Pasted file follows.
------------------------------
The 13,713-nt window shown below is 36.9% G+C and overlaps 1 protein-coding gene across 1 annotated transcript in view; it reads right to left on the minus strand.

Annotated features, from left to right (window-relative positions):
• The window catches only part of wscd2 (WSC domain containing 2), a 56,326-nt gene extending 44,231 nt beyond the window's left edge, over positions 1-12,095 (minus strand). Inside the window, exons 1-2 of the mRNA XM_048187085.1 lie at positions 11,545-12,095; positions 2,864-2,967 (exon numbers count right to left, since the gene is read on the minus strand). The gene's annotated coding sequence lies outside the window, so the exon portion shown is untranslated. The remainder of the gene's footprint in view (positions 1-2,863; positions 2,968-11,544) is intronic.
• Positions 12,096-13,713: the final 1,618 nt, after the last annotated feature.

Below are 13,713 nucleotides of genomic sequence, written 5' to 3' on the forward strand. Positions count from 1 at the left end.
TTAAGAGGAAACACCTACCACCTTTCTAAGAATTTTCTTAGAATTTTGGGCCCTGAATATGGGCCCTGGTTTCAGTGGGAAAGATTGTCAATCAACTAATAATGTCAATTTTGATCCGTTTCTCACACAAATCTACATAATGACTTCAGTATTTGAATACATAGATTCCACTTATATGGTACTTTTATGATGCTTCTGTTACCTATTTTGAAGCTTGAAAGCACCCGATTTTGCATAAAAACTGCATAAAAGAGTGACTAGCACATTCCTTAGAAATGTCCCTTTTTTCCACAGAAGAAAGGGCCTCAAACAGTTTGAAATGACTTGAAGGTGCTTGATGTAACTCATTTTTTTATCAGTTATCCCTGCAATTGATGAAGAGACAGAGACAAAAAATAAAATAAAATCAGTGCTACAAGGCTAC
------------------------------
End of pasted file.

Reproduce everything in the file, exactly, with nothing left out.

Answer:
The 13,713-nt window shown below is 36.9% G+C and overlaps 1 protein-coding gene across 1 annotated transcript in view; it reads right to left on the minus strand.

Annotated features, from left to right (window-relative positions):
• The window catches only part of wscd2 (WSC domain containing 2), a 56,326-nt gene extending 44,231 nt beyond the window's left edge, over positions 1-12,095 (minus strand). Inside the window, exons 1-2 of the mRNA XM_048187085.1 lie at positions 11,545-12,095; positions 2,864-2,967 (exon numbers count right to left, since the gene is read on the minus strand). The gene's annotated coding sequence lies outside the window, so the exon portion shown is untranslated. The remainder of the gene's footprint in view (positions 1-2,863; positions 2,968-11,544) is intronic.
• Positions 12,096-13,713: the final 1,618 nt, after the last annotated feature.

Below are 13,713 nucleotides of genomic sequence, written 5' to 3' on the forward strand. Positions count from 1 at the left end.
TTAAGAGGAAACACCTACCACCTTTCTAAGAATTTTCTTAGAATTTTGGGCCCTGAATATGGGCCCTGGTTTCAGTGGGAAAGATTGTCAATCAACTAATAATGTCAATTTTGATCCGTTTCTCACACAAATCTACATAATGACTTCAGTATTTGAATACATAGATTCCACTTATATGGTACTTTTATGATGCTTCTGTTACCTATTTTGAAGCTTGAAAGCACCCGATTTTGCATAAAAACTGCATAAAAGAGTGACTAGCACATTCCTTAGAAATGTCCCTTTTTTCCACAGAAGAAAGGGCCTCAAACAGTTTGAAATGACTTGAAGGTGCTTGATGTAACTCATTTTTTTATCAGTTATCCCTGCAATTGATGAAGAGACAGAGACAAAAAATAAAATAAAATCAGTGCTACAAGGCTAC